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AUDIT AGONISTES

America’s top earners conceal $175 billion from tax collectors each year

Internal Revenue Service Commissioner Charles Rettig testifies.
Reuters/Aaron P. Bernstein
IRS chief Charles Rettig has some more auditing to do.
  • Tim Fernholz
By Tim Fernholz

Senior reporter

Published

It’s easy to spot the growing wealth of Jeff Bezos, Elon Musk, and other entrepreneurs who made their fortunes with publicly traded companies. The Robert Brockmans of the world are harder to spot.

If you don’t know who Brockman is, I don’t blame you. The Texas software billionaire, who has never appeared on Forbes’ vaunted list of the wealthiest Americans, is allegedly responsible for the largest tax fraud in US history. What’s more, new economic research suggests he is hardly the only high-earning American dodging taxes under the radar.

Brockman is alleged to have used a complex network of offshore entities in the Cayman Islands to conceal $2 billion from US tax collectors. The scheme was discovered only when some of Brockman’s salesforce sued him, alleging that some of the revenue flowing to foreign trusts belonged to them as commissions.

That money is among an estimated $175 billion in potential tax revenue that the top 1% of American earners conceal from the US Internal Revenue Service (IRS) each year,  representing more than a third of unpaid taxes, according to a new paper (pdf) from economists at the IRS and several universities.

Notably, the findings also suggest that the US suffers from more economic inequality than previously understood, since most measures of relative prosperity rely on tax data that undercounts the income of the wealthiest Americans. The focus on rich people whose wealth is mainly in publicly disclosed corporate stock lets high-earners with harder-to-track incomes slip under the radar.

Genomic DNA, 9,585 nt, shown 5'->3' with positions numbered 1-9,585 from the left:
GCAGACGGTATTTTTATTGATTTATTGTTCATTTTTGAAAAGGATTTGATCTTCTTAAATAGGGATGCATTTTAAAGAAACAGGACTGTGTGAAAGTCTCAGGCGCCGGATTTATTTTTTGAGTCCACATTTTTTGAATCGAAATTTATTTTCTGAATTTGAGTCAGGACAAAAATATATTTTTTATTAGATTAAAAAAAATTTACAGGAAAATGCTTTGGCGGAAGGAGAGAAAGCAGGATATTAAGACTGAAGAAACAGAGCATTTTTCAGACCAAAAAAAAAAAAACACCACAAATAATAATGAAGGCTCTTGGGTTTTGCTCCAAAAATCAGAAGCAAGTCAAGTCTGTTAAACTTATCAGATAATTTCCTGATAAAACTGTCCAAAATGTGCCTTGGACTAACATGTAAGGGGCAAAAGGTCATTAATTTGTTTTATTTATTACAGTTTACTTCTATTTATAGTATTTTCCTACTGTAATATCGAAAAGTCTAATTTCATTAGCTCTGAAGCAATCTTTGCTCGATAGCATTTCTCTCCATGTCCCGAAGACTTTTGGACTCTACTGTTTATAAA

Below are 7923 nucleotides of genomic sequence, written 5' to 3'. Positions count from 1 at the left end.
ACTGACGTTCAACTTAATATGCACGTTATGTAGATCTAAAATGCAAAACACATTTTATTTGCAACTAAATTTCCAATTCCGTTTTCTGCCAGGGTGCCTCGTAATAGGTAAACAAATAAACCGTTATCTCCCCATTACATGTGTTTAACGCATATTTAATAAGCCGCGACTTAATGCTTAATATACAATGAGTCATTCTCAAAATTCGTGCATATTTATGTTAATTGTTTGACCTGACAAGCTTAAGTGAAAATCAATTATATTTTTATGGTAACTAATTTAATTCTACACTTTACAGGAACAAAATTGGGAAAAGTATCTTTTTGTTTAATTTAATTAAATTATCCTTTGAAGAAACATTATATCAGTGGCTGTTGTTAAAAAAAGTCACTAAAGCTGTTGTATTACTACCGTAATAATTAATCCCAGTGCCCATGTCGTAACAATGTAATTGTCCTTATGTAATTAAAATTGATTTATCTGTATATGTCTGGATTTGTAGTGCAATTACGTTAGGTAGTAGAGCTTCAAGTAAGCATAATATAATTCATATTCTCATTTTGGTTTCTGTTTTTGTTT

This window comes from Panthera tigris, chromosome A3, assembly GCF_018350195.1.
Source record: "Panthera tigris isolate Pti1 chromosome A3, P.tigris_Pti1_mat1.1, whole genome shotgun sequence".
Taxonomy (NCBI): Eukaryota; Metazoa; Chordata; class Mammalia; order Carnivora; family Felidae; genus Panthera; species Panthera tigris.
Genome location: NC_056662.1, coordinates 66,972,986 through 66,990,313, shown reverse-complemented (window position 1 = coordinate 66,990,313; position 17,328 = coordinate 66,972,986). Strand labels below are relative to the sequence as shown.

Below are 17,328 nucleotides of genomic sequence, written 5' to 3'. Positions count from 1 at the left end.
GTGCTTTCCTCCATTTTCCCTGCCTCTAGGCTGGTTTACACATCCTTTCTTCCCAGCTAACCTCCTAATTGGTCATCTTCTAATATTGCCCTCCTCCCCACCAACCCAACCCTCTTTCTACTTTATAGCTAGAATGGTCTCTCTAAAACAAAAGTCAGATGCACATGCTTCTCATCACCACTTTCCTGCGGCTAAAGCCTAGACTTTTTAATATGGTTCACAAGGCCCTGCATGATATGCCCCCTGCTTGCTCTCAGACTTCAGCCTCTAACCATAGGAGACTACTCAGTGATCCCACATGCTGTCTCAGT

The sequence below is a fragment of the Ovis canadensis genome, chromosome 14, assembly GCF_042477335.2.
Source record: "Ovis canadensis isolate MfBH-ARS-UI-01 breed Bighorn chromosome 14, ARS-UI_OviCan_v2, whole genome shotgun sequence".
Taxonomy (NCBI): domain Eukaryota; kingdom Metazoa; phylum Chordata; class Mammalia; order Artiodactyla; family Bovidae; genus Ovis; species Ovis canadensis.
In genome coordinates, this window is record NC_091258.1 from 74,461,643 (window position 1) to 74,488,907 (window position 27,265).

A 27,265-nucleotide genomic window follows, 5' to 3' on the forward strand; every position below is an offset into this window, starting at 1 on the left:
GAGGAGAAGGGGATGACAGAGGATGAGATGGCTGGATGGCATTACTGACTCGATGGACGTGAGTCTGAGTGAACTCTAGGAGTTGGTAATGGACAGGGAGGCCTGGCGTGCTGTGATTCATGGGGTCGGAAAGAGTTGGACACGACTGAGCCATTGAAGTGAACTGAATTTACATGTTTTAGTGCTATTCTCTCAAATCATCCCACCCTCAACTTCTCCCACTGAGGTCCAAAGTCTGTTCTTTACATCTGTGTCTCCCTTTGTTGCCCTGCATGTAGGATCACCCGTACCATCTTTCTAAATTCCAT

The new findings derive from comparing the results of random audits with voluntary disclosure programs that allowed Americans to reveal undisclosed offshore holdings and pay back taxes without being subject to criminal prosecution or penalties. By comparing the various data sets, the researchers were able to make new estimates of tax avoidance across the income distribution.

The researchers argue that random audits are not designed to find sophisticated tax evasion in offshore accounts, and that auditors generally lack the resources to compare reported pass-through income to the actual activities of the underlying businesses.

This jibes with other research that suggests investing more money in tax enforcement would result in a net gain for the US budget. One recent study found that upping the tax man’s budget by $100 billion over 10 years could result in more than $1.5 trillion in additional unpaid tax collected. After years of budget cuts by Republican lawmakers, new Democratic majorities in Congress could lead to a funding boost for the tax agency.

Those gains could come from deeper investigations and the deterrent effect that they might provide, but also just doing the fundamentals: The Treasury Inspector General for Tax Administration reported last year that the agency simply didn’t audit more than 800,000 high-income taxpayers who stopped filing tax returns and are estimated to owe nearly $46 billion.

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